The Effect of Reducing Soreness in Marathon Runners

This study has been completed.
Sponsor:
Information provided by (Responsible Party):
Northern Orthopaedic Division, Denmark
ClinicalTrials.gov Identifier:
NCT01512082
First received: January 10, 2012
Last updated: March 28, 2014
Last verified: March 2014

January 10, 2012
March 28, 2014
August 2011
May 2012   (final data collection date for primary outcome measure)
Thigh pain by walking [ Time Frame: 5 days ] [ Designated as safety issue: No ]

Primary outcome of thigh pain during semi-squat during 5 days following the marathon showed a significantly lower pain among the active group compared to the placebo group.

The outcome was thigh muscle pain measured on a 10 cm visual analog scale during a squat of 90 degrees three times a day; when they woke up, at 12 pm and 8 pm.

Same as current
Complete list of historical versions of study NCT01512082 on ClinicalTrials.gov Archive Site
Registration of injuries and symptoms from the musculoskeletal system. [ Time Frame: 5 days ] [ Designated as safety issue: No ]
The group that received active pulsed electromagnetic field was running for a significant longer time the first day following the marathon.
Same as current
Not Provided
Not Provided
 
The Effect of Reducing Soreness in Marathon Runners
The Effect of Pulsed Electromagnetic Field Therapy in Reducing Delayed Onset Muscle Soreness in Marathon Runners. A Double-blind Randomized Placebo-controlled Study.

Delayed onset muscle soreness is defined as the sensition of pain and discomfort in skeletal muscles that occurs after eccentric muscle actions or strenuous exercise like a marathon.

There is a growing body of clinical evidence which shows that noninvasive, nonpharmacologic pulsed electromagnetic fields have many clinical effects. Pulsed electromagnetic fields have shown to reduce pain in different groups of patients. This concerns patients with osteoarthritis, rheumatoid arthritis, diabetic neuropathy, fibromyalgia, distal radius fractures, pelvic pain and postoperative patients.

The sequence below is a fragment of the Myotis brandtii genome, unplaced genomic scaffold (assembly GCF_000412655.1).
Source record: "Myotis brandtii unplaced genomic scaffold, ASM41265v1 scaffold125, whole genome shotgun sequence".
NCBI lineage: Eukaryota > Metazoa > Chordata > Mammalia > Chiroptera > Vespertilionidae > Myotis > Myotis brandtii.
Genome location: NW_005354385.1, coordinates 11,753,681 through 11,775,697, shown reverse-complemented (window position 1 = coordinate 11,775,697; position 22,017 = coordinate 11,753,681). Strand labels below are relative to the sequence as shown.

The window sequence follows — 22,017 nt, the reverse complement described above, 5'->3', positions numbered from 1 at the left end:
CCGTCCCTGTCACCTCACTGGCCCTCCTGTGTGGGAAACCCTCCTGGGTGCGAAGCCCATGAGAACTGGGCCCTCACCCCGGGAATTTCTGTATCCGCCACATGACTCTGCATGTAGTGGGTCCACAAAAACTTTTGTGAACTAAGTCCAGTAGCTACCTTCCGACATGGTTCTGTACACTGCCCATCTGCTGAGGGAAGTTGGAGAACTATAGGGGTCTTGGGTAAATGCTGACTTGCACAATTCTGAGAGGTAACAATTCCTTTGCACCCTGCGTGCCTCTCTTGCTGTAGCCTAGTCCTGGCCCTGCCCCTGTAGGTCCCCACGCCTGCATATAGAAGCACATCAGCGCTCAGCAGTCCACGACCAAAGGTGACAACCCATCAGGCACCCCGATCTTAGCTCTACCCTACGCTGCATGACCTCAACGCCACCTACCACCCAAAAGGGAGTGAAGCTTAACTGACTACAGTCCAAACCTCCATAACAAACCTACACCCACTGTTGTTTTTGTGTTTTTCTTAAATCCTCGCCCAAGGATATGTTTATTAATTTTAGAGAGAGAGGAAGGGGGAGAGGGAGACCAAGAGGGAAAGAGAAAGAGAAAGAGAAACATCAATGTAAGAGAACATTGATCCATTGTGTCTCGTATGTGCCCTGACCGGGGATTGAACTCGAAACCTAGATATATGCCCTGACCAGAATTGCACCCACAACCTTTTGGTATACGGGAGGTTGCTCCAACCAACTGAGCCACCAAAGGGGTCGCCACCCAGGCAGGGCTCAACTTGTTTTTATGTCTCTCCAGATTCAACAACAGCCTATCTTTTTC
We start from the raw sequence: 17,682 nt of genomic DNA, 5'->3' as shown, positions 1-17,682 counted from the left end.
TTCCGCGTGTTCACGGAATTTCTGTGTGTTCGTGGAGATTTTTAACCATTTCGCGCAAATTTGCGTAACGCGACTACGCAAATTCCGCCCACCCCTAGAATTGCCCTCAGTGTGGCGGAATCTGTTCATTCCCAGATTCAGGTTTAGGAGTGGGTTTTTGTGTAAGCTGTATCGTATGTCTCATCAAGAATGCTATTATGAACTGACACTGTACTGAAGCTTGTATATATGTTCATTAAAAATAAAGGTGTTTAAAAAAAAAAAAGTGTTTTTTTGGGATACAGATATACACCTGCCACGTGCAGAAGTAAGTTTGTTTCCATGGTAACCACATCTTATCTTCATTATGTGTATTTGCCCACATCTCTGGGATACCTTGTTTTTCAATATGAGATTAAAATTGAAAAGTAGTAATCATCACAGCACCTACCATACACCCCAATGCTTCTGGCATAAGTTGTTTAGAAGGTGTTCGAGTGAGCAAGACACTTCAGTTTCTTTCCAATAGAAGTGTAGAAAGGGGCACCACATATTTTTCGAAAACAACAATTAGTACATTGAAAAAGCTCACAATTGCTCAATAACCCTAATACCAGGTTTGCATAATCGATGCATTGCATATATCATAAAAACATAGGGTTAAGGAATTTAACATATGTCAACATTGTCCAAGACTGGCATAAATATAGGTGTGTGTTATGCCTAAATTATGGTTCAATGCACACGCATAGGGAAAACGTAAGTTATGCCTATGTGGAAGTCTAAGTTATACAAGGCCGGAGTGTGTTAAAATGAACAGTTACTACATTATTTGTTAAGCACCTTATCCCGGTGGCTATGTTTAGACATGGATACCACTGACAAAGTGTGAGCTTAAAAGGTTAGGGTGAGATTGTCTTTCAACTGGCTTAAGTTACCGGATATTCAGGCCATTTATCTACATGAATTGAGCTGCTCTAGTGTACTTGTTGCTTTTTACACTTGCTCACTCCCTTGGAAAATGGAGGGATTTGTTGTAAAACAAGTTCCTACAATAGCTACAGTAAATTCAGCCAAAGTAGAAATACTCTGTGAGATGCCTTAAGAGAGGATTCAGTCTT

A marathon is a muscular strain. Physiologic effects of a marathon involves muscular and connective tissue damage which initiates an inflammatory response as well as release of metabolic factors like lactate and free radicals, intracellular metabolites and by-products of proteolysis.

The objective of this study was to investigate the efficacy of pulsed electromagnetic fields compared to placebo in reducing delayed onset muscle soreness in marathon runners.

Interventional
Not Provided
Allocation: Randomized
Endpoint Classification: Efficacy Study
Intervention Model: Single Group Assignment
Masking: Double Blind (Subject, Investigator)
Primary Purpose: Treatment
Contracture of Muscle, Thigh
  • Device: Pulsed electromagnetic field devices
    Every person received two active devices. The devices emitted 2-ms bursts of 27.12 MHz sinusoidal waves repeating at 2 bursts/s. Peak magnetic field intensity was 0.05 G which induced an average electric field of 10 mV in the tissue with an effect of 7.3 mW/cm3.
    Other Name: ActiPatch TM, Scandinavia ApS, Denmark
  • Device: Pulsed electromagnetic field devices
    Every persons received two sham pulsed electromagnetic field devices.
    Other Name: ActiPatch TM, Scandinavia ApS, Denmark
  • Experimental: Active pulsed electromagnetic field
    Intervention: Device: Pulsed electromagnetic field devices
  • Sham Comparator: Non-active pulsed electromagnetic field
    Intervention: Device: Pulsed electromagnetic field devices
Not Provided

*   Includes publications given by the data provider as well as publications identified by ClinicalTrials.gov Identifier (NCT Number) in Medline.
 
Completed
47
May 2012
May 2012   (final data collection date for primary outcome measure)

Inclusion Criteria:

  • Completion of a marathon
  • Age > 18 years

Exclusion Criteria:

- Unable to read and speak Danish

Both
18 Years and older
Yes
Contact information is only displayed when the study is recruiting subjects
Denmark
 
NCT01512082
N-20110021
No
Northern Orthopaedic Division, Denmark
Northern Orthopaedic Division, Denmark
Not Provided
Principal Investigator: Sten Rasmussen, M.D. Northern Orthopaedic Division, Aalborg University Hospital, Denmark
Northern Orthopaedic Division, Denmark
March 2014

ICMJE     Data element required by the International Committee of Medical Journal Editors and the World Health Organization ICTRP